Packaging is what catches the eye. Many a times I’ve been hooked into buying expensive bottled water purely on its killer packaging. It’s engaging and it makes you want it, or at least want to know more about. I think manufactures of high-end bottled water are the best at this.
I get a lot of compliments on the covers of my books, especially the cover and title of Chop Suey. People say it’s very eye-catching and different. Hearing that makes me happy because that’s exactly what I set out to do. I believe the cover and title of a book are the second most important thing an author can pay attention too, the first being the writing. Because so many people have asked about my cover, I thought it would be great to show how I arrived at the final cover.
I knew right from the beginning I would turn Chop Suey into a series. It was important the cover and title have a theme that could tie each book in the series together. The title for Chop Suey did not come easy. It was a long battle. I started by jotting down possible titles based on what the book was about. A hundred titles later and all I had was a long list of crap. So I started over and came at it from as many directions as possible. I tried playing off of Chinatown, the serial killer, the detectives, the fact it was a mystery, the organized crime aspect, that it had a telecommunications theme or that it took place in San Francisco and Hong Kong.
Three hundred titles later and I had nothing. I even tried fooling myself into thinking I had something. I bounced a couple off of my wife. She liked one. I think she was being nice. The problem I ran into, besides none of them sounding great, was that each title positioned the book in a niche area. This was no good. The book was a combination of many things, not just one. Plus I wanted future titles to have a connection to the first book, which made the process harder.
I knew I had to keep pushing. Eventually it would come. And it did. I remember it distinctly. I was in the middle of editing footage from a bunch of interviews I did with twelve NASCAR drivers. Bored, I started talking about my book and began throwing out titles I mildly liked to the editor, the producer and whoever else was in the room. The titles aroused nothing but the sound of crickets. Not even the obligatory, “that’s cool.” I was in deep shit. The next thing I knew, I was explaining to a sleepy crowd how the serial killer used a cleaver to chop people up. Bingo! It popped into my head. I blurted out Chop Suey. The room picked up, chuckles could be heard. I had gotten an honest to goodness, real-life reaction. I had something. I kept repeating it over and over. Everyone began nodding their heads. I knew right then I had my title.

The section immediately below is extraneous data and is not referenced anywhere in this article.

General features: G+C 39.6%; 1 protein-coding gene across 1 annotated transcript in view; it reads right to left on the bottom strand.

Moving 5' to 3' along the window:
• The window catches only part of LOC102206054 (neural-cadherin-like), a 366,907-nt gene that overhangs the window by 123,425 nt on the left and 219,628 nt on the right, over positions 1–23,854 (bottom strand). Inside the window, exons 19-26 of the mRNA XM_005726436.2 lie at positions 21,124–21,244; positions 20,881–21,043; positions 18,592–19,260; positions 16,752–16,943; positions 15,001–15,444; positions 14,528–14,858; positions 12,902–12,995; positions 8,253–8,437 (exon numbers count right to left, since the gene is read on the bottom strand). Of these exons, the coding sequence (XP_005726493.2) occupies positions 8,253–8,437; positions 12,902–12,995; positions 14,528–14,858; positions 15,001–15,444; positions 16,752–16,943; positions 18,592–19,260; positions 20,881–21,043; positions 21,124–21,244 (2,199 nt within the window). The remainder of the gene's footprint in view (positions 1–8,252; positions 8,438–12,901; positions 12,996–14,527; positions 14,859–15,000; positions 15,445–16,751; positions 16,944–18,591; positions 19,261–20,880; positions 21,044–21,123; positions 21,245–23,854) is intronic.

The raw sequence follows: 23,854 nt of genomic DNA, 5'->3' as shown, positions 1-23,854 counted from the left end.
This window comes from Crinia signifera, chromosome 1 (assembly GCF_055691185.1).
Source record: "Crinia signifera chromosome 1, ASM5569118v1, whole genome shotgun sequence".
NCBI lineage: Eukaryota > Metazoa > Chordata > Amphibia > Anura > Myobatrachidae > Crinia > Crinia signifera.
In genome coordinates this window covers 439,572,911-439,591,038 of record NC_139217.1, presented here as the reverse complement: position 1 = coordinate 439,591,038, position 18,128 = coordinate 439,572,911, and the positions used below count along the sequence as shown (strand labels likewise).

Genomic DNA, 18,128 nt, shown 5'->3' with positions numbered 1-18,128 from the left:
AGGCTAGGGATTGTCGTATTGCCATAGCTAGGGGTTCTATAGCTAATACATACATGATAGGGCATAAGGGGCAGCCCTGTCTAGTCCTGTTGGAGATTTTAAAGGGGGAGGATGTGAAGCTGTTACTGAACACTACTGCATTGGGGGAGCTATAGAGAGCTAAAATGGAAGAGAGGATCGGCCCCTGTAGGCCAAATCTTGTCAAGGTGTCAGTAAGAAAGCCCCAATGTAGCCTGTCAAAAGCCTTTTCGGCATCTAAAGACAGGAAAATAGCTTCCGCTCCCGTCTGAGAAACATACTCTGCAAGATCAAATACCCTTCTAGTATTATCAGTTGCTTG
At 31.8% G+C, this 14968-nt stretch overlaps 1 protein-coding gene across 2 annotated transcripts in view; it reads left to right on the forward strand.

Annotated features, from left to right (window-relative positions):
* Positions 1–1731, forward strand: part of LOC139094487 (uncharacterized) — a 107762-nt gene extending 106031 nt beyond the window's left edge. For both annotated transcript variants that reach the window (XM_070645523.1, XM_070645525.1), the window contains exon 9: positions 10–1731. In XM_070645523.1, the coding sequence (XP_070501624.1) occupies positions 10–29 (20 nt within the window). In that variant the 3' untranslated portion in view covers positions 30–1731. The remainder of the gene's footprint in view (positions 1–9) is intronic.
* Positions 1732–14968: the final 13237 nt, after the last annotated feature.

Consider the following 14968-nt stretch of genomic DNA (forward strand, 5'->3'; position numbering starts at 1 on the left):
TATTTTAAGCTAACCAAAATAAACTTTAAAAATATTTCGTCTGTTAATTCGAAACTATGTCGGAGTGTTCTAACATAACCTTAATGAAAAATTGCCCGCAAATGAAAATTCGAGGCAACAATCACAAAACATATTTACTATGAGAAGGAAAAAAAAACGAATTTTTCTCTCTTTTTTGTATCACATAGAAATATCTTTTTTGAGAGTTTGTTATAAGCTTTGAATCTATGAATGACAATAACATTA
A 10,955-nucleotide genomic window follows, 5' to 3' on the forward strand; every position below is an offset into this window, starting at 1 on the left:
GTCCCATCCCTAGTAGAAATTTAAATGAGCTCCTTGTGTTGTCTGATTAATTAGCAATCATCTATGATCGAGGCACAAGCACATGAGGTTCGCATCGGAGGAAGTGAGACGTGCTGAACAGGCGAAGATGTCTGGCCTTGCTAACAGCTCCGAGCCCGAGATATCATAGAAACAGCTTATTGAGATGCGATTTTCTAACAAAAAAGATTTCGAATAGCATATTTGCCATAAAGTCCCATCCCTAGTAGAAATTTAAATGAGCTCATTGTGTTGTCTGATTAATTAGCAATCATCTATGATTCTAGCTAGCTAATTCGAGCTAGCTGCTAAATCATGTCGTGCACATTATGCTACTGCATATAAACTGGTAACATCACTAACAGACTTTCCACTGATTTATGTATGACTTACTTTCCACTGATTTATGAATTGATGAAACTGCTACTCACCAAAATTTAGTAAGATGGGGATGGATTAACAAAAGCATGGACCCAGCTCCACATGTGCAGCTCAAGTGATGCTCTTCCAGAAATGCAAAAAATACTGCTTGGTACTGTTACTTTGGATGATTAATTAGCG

Everything fell into place soon after. In Chop Suey, chow mein is the dish that Darby eats all the time. I changed it to chop suey instead. In each book, Darby would be working with a gang from a different ethnic background. That ethnicity would decide the dish Darby would fall in love with and thus become the title of the book. In the next book, Darby is working alongside the Russians. He discovers shashlik which is Russian for shish-kabob. Therefore the next book is titled, Shashlik.
So now that I had my title nailed, it was time to focus on the cover. I immediately thought of the expected. Show a bloody cleaver. No wait, how about a hand that was neatly chopped up like it was a carrot? Nah. I started looking at other thriller covers. They either had a figure running or something bloody or a weapon in cover. Snore. I had the same problem here as I did with the title. Each visual painted a picture of what I believed to be one element of the book. I needed a visual that was as interesting as the title, yet organically captured the essence of the book. After much thinking, it finally dawned on me. Why not connect the cover visual to the title instead of the content of the book. The cover could be a restaurant. Better yet, a restaurant sign. And that’s how I came up with the idea for the cover and title of Chop Suey and ideally, the future books in the series.